When his fax machine spit out an Amazon.com invoice last month, Colorado small-business owner Barry Cohen figured it was a mistake. "And then I got...
When his fax machine spit out an Amazon.com invoice last month, Colorado small-business owner Barry Cohen figured it was a mistake.
“And then I got 10 more,” he said.
A wrong number printed on Amazon corporate-account invoices has been routing hundreds of faxes to Cohen’s home-based air-cleaner business for about three weeks.
Amazon’s corporate-credit plan is administered by Citibank. The invoices contain account numbers, credit limits and other financial information for schools, businesses and organizations around the country.
Cohen says he tried for weeks to reach someone who could fix the problem, but his messages went unreturned. He says an India call-center operator said they couldn’t get a message to the right department.
In the meantime, Cohen says, his fax machine in Durango, Colo., has been overflowing with invoices and order information.
“I have, like, reams of papers that I’ve gone through,” he said.
His own orders are getting lost in the piles, and when he couldn’t get hold of Amazon, he got frustrated and started throwing out its faxes.
Amazon.com spokeswoman Patty Smith said yesterday that the company had just learned about the problem and is working to fix it.
“We want to send an Amazon securities employee out to his home to collect whatever materials he has,” Smith said. “This is an important issue for us.”
But she said the customer-service problems likely were with Citibank. A toll-free number on the faxed invoices goes to a Citibank call center, although a message on the line welcomes callers to “Amazon corporate accounts.”
A Citibank spokeswoman said yesterday she doesn’t know how many invoices were misprinted.
“We’re not aware that any customer data was compromised,” the spokeswoman said.
Cohen says he called the Amazon customer-service number on the company Web site, too.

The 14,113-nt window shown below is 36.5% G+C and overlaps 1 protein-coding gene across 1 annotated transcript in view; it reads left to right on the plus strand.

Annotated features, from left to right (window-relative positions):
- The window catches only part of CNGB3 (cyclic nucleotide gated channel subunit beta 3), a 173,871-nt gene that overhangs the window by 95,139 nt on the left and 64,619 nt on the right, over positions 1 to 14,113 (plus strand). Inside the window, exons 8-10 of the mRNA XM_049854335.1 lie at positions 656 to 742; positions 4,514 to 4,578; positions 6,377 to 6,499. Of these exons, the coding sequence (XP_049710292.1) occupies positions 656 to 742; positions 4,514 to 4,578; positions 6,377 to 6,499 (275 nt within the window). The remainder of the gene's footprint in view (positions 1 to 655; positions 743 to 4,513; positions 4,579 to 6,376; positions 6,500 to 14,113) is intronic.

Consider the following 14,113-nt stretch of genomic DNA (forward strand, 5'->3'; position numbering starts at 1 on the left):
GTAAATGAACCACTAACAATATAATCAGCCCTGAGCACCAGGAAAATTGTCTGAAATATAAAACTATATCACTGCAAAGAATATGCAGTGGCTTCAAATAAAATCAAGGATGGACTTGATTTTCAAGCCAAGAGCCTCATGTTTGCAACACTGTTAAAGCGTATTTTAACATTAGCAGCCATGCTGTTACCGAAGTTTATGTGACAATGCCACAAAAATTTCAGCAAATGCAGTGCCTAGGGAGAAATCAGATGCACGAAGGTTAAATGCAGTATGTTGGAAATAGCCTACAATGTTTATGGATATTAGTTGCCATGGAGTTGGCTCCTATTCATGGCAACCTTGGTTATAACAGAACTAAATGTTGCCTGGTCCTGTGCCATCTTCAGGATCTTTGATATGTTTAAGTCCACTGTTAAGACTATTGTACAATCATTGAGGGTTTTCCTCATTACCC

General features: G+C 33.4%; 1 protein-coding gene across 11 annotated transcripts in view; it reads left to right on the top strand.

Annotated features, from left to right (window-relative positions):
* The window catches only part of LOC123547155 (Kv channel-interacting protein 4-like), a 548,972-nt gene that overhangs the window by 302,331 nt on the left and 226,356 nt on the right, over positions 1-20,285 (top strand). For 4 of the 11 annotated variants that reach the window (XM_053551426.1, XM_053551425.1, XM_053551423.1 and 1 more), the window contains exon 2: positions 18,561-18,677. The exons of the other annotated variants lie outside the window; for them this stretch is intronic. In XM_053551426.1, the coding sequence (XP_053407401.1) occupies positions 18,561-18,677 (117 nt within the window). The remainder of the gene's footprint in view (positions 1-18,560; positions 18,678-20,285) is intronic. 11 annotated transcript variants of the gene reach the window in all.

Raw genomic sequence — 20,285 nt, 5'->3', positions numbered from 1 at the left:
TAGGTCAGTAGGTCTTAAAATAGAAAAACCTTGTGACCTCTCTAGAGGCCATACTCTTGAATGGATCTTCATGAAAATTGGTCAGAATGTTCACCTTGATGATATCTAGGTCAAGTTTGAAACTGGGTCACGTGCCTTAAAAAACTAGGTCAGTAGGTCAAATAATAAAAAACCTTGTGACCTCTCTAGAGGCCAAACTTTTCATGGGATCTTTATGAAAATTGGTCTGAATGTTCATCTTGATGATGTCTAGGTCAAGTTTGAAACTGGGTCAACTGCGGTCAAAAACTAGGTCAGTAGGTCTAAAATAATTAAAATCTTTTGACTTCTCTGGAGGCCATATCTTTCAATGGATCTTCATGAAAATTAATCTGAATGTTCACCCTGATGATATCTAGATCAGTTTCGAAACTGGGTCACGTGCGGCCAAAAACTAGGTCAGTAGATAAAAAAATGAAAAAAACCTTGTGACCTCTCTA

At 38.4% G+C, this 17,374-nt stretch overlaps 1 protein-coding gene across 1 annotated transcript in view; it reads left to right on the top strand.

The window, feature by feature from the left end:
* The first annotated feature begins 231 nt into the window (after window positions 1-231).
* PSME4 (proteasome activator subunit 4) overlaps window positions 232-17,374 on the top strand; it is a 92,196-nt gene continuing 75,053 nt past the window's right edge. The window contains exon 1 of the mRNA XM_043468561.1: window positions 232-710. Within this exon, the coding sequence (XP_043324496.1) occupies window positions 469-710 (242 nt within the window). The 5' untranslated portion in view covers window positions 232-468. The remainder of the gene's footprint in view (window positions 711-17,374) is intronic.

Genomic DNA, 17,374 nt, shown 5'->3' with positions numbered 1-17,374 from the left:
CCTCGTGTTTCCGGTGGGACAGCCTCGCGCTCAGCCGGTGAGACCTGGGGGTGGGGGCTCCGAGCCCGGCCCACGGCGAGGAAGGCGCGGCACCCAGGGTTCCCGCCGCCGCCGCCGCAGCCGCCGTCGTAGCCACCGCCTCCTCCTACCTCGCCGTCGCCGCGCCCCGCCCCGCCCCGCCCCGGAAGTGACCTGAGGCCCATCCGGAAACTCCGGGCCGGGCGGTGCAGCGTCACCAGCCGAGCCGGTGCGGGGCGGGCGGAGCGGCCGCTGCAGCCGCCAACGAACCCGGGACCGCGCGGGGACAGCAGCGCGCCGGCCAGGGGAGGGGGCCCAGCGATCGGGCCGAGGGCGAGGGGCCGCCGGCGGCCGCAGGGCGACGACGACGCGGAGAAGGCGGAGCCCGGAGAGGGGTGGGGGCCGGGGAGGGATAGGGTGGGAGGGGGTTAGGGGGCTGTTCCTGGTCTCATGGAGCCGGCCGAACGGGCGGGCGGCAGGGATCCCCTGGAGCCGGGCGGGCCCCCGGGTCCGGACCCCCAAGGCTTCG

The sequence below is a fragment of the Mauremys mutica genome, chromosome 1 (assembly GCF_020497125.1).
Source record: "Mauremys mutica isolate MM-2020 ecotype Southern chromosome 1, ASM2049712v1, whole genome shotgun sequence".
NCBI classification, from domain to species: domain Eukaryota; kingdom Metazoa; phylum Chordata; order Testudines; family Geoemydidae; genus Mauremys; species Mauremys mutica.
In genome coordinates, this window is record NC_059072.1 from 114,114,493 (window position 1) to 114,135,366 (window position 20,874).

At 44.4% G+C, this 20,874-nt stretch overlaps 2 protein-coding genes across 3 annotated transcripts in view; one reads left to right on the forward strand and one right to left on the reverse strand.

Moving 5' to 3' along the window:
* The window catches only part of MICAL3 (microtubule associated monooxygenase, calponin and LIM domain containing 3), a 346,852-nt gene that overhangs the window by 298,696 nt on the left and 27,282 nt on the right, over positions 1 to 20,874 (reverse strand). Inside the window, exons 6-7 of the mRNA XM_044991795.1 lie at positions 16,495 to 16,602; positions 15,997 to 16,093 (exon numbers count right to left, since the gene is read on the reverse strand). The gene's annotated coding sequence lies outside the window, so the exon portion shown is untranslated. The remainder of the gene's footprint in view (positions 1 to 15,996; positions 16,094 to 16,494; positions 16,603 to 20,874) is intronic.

“I’ve left voice mail, and they’ve switched me to other people who did nothing for me,” he said. “I’ve hung up on them. I’ve said, actually, nasty things to them. I’m normally pretty easygoing, but I could feel my blood pressure surging when I’m dealing with this.”
Smith says Amazon keeps track of callers and doesn’t have a record of Cohen’s calls.
“If he did contact our customer service, and we didn’t respond appropriately, then we apologize for that,” Smith said. “I can’t imagine how frustrating this must have been for him.”
Among the invoices are letters and handwritten questions from Amazon customers. Most of the faxes likely were from customers who had questions about their bills, Smith said.
Some whose invoices went to Cohen aren’t sure what to do.
“I’ll have to find out what happened and go ahead and call again,” said Susan Henry, the financial secretary at First United Methodist Church in Plymouth, Mich.
Cheryl Van Ness, whose fax showed up at Cohen’s home office, says she has a password to use her account to order books for the Waste Management and Research Center in Champaign, Ill. But she still worries about the security of her account number.
“Maybe we need to rethink our Amazon.com ordering system,” Van Ness said.
Smith compared the account numbers to a Nordstrom card because they can only be used at Amazon. Customers won’t be liable if there are any unauthorized purchases, she said.
Cohen confirmed yesterday that Amazon had finally called him, but he hasn’t called back. The company may want its faxes back, he says, but “I ain’t going to give them [anything] — I already threw most of it in the trash anyway.”
Emily Heffter: 206-464-8246